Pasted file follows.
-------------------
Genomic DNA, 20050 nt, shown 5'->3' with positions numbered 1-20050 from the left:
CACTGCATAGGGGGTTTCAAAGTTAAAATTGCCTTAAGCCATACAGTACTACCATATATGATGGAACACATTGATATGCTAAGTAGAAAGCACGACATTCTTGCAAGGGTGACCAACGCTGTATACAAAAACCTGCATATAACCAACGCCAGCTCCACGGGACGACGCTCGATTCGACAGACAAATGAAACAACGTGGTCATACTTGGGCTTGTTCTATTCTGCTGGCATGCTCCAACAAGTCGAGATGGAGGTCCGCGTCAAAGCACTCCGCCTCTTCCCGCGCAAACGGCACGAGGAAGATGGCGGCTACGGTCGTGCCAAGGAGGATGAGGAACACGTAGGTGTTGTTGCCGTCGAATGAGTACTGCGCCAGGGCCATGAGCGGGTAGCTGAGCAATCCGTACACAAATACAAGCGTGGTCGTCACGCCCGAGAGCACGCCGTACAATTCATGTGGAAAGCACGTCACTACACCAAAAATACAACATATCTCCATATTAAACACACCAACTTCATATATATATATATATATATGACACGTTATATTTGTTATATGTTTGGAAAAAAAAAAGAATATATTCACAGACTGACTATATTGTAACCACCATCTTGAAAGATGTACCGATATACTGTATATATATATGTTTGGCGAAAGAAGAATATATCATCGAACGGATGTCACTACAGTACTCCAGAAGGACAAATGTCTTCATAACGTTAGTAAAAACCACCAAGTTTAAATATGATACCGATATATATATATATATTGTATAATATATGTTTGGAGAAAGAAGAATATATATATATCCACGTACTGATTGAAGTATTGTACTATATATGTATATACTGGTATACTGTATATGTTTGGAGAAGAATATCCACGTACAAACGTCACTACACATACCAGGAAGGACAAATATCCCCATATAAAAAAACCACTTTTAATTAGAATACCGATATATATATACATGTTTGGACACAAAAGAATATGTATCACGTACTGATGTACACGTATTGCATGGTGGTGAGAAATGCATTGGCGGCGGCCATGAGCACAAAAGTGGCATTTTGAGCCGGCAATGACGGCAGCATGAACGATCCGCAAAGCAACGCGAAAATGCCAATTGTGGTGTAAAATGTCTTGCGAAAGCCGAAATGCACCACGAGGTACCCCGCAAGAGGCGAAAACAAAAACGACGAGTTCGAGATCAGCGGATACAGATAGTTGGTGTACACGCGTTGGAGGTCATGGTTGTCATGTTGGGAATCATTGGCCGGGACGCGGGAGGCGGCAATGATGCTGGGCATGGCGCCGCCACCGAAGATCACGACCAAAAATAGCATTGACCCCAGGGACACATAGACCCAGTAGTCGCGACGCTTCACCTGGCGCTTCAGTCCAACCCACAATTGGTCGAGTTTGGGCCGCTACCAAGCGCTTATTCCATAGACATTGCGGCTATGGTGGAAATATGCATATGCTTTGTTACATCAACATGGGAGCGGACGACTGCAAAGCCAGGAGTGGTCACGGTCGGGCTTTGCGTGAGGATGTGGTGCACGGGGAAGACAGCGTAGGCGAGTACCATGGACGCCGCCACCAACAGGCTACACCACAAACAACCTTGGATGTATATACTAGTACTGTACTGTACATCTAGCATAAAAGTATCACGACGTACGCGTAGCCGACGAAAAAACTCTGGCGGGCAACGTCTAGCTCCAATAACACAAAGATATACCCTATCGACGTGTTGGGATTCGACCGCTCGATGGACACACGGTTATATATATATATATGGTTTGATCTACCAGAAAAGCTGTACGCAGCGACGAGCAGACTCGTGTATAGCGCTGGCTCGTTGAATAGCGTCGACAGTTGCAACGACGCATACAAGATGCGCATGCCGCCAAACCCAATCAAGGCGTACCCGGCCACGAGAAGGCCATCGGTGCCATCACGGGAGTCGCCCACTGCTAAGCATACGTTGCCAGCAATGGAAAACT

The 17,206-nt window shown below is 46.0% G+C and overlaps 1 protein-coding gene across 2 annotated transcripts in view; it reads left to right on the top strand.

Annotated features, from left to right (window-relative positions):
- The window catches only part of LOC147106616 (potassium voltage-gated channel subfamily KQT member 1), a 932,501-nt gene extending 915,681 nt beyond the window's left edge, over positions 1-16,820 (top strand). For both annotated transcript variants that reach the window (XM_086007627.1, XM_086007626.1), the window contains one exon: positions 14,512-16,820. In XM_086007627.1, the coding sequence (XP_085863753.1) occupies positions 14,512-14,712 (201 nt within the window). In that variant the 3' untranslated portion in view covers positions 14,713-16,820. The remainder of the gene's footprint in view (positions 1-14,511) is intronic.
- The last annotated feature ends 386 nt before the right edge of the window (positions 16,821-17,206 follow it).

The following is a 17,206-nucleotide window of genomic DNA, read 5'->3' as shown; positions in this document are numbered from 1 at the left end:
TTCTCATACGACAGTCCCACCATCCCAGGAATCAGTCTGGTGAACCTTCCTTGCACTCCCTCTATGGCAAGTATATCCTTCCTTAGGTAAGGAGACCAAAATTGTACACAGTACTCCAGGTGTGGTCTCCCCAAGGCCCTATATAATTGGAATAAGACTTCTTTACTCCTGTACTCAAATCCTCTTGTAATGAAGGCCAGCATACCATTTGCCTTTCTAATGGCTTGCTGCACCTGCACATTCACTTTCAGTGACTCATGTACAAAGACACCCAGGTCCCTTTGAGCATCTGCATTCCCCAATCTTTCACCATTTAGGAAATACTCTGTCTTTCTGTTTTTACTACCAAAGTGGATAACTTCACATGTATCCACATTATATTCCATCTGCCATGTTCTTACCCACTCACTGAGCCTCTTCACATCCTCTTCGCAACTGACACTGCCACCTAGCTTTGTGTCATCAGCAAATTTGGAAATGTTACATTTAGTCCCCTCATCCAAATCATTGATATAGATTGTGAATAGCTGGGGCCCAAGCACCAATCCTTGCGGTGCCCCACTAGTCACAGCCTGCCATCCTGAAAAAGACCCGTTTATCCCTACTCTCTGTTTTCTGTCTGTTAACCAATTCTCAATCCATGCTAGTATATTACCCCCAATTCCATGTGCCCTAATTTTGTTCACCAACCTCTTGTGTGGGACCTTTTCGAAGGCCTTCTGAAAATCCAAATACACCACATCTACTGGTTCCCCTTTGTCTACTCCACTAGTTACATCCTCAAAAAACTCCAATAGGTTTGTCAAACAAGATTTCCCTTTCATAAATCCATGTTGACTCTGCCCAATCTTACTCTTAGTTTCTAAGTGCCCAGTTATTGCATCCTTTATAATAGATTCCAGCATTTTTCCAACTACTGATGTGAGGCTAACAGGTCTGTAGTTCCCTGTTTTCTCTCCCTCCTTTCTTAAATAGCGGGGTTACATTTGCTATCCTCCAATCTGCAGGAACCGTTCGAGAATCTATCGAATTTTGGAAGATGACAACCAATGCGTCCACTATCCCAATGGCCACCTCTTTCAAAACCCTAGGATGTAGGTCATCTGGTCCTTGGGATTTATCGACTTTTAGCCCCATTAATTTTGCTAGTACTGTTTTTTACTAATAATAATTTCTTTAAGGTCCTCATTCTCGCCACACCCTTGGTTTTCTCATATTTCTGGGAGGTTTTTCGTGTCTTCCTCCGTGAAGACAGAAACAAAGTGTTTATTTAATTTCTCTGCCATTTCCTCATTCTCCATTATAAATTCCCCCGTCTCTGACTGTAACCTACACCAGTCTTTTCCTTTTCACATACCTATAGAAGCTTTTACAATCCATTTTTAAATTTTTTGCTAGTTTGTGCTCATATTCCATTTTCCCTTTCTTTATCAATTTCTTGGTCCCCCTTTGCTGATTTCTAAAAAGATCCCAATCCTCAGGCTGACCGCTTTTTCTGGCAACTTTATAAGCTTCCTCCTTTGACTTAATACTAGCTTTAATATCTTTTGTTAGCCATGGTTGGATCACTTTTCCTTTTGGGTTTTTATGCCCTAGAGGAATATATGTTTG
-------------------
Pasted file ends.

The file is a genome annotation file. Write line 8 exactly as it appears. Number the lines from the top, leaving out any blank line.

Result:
TTCTCATACGACAGTCCCACCATCCCAGGAATCAGTCTGGTGAACCTTCCTTGCACTCCCTCTATGGCAAGTATATCCTTCCTTAGGTAAGGAGACCAAAATTGTACACAGTACTCCAGGTGTGGTCTCCCCAAGGCCCTATATAATTGGAATAAGACTTCTTTACTCCTGTACTCAAATCCTCTTGTAATGAAGGCCAGCATACCATTTGCCTTTCTAATGGCTTGCTGCACCTGCACATTCACTTTCAGTGACTCATGTACAAAGACACCCAGGTCCCTTTGAGCATCTGCATTCCCCAATCTTTCACCATTTAGGAAATACTCTGTCTTTCTGTTTTTACTACCAAAGTGGATAACTTCACATGTATCCACATTATATTCCATCTGCCATGTTCTTACCCACTCACTGAGCCTCTTCACATCCTCTTCGCAACTGACACTGCCACCTAGCTTTGTGTCATCAGCAAATTTGGAAATGTTACATTTAGTCCCCTCATCCAAATCATTGATATAGATTGTGAATAGCTGGGGCCCAAGCACCAATCCTTGCGGTGCCCCACTAGTCACAGCCTGCCATCCTGAAAAAGACCCGTTTATCCCTACTCTCTGTTTTCTGTCTGTTAACCAATTCTCAATCCATGCTAGTATATTACCCCCAATTCCATGTGCCCTAATTTTGTTCACCAACCTCTTGTGTGGGACCTTTTCGAAGGCCTTCTGAAAATCCAAATACACCACATCTACTGGTTCCCCTTTGTCTACTCCACTAGTTACATCCTCAAAAAACTCCAATAGGTTTGTCAAACAAGATTTCCCTTTCATAAATCCATGTTGACTCTGCCCAATCTTACTCTTAGTTTCTAAGTGCCCAGTTATTGCATCCTTTATAATAGATTCCAGCATTTTTCCAACTACTGATGTGAGGCTAACAGGTCTGTAGTTCCCTGTTTTCTCTCCCTCCTTTCTTAAATAGCGGGGTTACATTTGCTATCCTCCAATCTGCAGGAACCGTTCGAGAATCTATCGAATTTTGGAAGATGACAACCAATGCGTCCACTATCCCAATGGCCACCTCTTTCAAAACCCTAGGATGTAGGTCATCTGGTCCTTGGGATTTATCGACTTTTAGCCCCATTAATTTTGCTAGTACTGTTTTTTACTAATAATAATTTCTTTAAGGTCCTCATTCTCGCCACACCCTTGGTTTTCTCATATTTCTGGGAGGTTTTTCGTGTCTTCCTCCGTGAAGACAGAAACAAAGTGTTTATTTAATTTCTCTGCCATTTCCTCATTCTCCATTATAAATTCCCCCGTCTCTGACTGTAACCTACACCAGTCTTTTCCTTTTCACATACCTATAGAAGCTTTTACAATCCATTTTTAAATTTTTTGCTAGTTTGTGCTCATATTCCATTTTCCCTTTCTTTATCAATTTCTTGGTCCCCCTTTGCTGATTTCTAAAAAGATCCCAATCCTCAGGCTGACCGCTTTTTCTGGCAACTTTATAAGCTTCCTCCTTTGACTTAATACTAGCTTTAATATCTTTTGTTAGCCATGGTTGGATCACTTTTCCTTTTGGGTTTTTATGCCCTAGAGGAATATATGTTTG